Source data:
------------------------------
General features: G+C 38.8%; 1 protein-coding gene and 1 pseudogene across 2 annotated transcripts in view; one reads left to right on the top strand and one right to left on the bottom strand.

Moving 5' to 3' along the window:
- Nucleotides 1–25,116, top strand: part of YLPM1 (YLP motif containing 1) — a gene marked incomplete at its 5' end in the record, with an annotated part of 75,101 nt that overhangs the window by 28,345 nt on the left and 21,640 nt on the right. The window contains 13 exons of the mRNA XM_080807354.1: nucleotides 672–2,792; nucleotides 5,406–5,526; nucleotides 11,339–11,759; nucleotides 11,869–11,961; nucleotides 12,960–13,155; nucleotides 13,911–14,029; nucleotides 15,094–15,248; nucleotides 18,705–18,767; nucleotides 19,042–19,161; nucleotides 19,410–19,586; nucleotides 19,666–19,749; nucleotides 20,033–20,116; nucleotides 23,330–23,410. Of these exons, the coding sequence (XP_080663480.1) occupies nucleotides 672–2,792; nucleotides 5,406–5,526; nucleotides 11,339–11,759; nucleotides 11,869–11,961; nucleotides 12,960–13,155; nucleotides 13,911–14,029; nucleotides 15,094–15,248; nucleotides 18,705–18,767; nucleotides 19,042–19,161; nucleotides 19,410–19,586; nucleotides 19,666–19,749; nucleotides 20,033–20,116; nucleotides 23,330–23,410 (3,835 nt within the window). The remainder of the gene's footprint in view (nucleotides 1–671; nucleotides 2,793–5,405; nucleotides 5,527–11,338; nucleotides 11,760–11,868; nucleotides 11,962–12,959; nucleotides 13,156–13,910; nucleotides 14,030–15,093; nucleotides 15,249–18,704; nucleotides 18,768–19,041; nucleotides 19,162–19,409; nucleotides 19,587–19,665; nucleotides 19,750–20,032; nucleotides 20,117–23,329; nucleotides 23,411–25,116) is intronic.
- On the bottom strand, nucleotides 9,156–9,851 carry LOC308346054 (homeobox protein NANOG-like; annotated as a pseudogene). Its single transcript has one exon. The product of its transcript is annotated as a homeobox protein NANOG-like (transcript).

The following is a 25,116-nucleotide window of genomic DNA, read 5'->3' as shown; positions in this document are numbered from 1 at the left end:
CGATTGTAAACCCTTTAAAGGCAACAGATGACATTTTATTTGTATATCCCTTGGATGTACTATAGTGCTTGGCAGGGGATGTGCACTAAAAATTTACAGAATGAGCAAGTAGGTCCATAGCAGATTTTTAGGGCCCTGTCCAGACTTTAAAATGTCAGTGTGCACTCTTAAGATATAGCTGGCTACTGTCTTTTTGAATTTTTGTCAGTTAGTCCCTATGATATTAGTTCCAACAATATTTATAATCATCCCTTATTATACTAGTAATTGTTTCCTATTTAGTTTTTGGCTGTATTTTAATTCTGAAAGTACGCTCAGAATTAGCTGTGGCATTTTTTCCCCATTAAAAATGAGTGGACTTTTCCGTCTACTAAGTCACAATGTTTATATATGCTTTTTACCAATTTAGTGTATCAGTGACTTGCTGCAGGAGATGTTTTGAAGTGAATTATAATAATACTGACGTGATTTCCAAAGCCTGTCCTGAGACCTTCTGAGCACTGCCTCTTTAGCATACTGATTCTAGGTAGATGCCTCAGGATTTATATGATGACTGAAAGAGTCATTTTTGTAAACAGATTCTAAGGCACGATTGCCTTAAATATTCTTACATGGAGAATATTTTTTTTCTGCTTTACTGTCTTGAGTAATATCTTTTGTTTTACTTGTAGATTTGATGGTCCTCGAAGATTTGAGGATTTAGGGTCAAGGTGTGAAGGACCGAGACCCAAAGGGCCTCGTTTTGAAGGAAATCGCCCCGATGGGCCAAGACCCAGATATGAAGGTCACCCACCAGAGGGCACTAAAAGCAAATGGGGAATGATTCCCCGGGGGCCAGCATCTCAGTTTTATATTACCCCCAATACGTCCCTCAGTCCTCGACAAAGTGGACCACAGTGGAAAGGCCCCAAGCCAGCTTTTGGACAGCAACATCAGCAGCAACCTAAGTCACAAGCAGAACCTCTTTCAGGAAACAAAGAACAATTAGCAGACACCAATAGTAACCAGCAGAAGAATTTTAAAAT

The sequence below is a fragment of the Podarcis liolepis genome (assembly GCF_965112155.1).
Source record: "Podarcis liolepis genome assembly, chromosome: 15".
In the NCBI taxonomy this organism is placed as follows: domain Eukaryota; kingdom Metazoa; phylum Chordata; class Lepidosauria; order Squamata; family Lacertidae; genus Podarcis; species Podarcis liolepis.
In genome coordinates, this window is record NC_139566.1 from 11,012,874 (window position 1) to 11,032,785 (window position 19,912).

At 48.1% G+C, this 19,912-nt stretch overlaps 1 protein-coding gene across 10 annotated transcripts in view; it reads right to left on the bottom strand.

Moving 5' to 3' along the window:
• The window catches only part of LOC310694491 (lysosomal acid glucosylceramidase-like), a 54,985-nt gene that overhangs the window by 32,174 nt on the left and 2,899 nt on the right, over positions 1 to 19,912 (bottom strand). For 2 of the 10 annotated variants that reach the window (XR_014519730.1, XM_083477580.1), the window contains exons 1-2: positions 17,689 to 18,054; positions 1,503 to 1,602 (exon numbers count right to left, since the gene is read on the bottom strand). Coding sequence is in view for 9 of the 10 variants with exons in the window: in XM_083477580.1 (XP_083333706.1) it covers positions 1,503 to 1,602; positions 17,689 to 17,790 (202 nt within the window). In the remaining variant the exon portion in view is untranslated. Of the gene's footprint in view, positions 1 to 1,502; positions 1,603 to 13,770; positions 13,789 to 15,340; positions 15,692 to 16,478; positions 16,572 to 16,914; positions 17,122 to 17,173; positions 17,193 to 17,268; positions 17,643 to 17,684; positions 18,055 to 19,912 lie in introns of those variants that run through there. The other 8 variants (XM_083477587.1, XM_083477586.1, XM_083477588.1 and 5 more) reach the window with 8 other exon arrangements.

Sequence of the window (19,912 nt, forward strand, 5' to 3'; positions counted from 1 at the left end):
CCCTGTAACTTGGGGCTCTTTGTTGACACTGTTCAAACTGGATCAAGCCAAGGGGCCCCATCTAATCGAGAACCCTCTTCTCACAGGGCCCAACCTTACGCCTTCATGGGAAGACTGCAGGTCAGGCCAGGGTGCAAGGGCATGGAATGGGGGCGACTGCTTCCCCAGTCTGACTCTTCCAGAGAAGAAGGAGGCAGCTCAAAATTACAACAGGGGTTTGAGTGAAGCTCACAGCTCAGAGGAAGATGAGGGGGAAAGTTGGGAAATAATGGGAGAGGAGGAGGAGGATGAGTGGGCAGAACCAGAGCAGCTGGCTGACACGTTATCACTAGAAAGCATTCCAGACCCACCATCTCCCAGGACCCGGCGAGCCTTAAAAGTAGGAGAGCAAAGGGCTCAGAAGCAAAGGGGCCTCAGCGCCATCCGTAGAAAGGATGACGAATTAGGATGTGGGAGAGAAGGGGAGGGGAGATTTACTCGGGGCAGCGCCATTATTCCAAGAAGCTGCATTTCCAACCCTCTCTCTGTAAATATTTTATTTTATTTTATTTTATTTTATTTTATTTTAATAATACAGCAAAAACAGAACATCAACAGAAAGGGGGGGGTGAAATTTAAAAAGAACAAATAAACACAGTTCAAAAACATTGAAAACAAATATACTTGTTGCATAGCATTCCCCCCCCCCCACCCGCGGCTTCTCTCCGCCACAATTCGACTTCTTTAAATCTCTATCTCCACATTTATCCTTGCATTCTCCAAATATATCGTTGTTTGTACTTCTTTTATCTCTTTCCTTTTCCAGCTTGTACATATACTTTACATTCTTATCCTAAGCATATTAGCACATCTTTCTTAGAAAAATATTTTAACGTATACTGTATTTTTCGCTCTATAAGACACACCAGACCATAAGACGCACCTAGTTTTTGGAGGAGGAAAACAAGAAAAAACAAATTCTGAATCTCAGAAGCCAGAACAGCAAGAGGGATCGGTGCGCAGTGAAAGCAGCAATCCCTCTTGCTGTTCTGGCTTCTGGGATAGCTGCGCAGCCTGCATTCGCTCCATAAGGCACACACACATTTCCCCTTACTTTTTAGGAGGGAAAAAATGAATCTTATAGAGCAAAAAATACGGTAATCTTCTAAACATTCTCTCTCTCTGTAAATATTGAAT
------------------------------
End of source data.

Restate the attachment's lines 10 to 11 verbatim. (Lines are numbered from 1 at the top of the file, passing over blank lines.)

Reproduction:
In genome coordinates, this window is record NC_139566.1 from 11,012,874 (window position 1) to 11,032,785 (window position 19,912).

At 48.1% G+C, this 19,912-nt stretch overlaps 1 protein-coding gene across 10 annotated transcripts in view; it reads right to left on the bottom strand.